The United States joined Saudi Arabia to derail a U.N. resolution that sought to improve the world’s understanding of potential efforts to lace the sky with sunlight-reflecting aerosols or use carbon-catching fans.
The two countries were joined by Brazil in blocking the resolution at the U.N. Environment Assembly conference in Nairobi, Kenya, earlier this week. The measure asked the world’s decisionmaking body on the environment to commission a report outlining research and planning related to carbon dioxide removal and solar radiation management. Those controversial efforts are still in the planning stage and are not operational.
Switzerland and nine other nations originally asked the U.N. Environment Programme for guidance on possible future governance options and analysis of the implications of geoengineering, but they agreed to substantially reduce the scope of their resolution in hopes that the United States, Saudi Arabia and Brazil would allow it to move forward. The final version, which failed to gain consensus Wednesday, would have asked UNEP only to provide a compilation by next year of current scientific research on geoengineering and U.N. bodies that have adopted resolutions regarding it.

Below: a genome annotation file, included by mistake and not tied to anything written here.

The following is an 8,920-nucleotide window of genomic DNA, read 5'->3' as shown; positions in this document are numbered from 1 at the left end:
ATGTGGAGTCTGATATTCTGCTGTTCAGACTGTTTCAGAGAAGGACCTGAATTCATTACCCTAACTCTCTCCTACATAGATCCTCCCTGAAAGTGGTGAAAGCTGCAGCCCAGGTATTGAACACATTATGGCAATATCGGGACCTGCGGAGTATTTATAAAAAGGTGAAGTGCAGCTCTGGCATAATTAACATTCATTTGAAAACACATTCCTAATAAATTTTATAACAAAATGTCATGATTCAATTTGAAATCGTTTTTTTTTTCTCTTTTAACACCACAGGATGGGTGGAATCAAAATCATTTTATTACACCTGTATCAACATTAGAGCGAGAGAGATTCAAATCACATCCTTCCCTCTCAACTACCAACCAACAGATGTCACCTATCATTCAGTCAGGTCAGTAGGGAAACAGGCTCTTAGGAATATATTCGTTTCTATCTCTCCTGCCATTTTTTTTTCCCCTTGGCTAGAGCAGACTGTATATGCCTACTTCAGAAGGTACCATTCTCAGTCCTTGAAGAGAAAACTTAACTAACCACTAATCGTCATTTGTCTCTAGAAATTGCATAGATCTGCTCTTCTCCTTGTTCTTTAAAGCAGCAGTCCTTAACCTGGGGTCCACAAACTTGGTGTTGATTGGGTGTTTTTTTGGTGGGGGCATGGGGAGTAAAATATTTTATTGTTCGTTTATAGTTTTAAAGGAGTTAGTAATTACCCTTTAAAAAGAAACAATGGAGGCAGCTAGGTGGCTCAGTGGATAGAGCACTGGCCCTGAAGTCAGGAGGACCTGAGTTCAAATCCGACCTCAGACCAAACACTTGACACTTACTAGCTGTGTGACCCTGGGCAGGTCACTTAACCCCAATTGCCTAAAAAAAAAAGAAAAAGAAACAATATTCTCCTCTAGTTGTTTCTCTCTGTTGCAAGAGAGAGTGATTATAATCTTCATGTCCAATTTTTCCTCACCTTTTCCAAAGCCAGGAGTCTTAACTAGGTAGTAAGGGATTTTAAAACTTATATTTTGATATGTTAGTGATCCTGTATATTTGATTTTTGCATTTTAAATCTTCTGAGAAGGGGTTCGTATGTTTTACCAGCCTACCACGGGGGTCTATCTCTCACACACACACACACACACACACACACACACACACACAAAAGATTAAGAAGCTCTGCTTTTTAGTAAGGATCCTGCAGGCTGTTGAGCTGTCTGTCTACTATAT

Here’s an unexpected twist
The proponents wished to see UNEA become the institutional home for geoengineering within the U.N. structure. But sources said the United States in particular insisted that questions about geoengineering be left to the Intergovernmental Panel on Climate Change, a scientific body with a narrow focus on global warming.
The United States’ focus on the IPCC raised eyebrows. Both the United States and Saudi Arabia angered parties at the U.N. climate talks in Katowice, Poland, in December by questioning IPCC’s work.
And of course,
Environmentalists expressed disappointment.
“There’s definitely a lot of frustration on the part of those countries that have fought for the resolution in the last two weeks and have tried to improve it and find consensus,” said Linda Schneider, a senior program officer with Heinrich-Böll-Stiftung.
A likely non-problem looking for a solution.
Janos Pasztor, executive director of the Carnegie Climate Geoengineering Governance Initiative, said carbon capture and SRM would ultimately need to be treated separately when it came to global governance issues.
Mitigation means reducing emissions, and direct carbon removal will likely become a larger part of nations’ goals under the Paris Agreement, he said.
“When it comes to solar radiation management, that’s where the challenge is. There’s no home,” said Pasztor, who is a former U.N. official.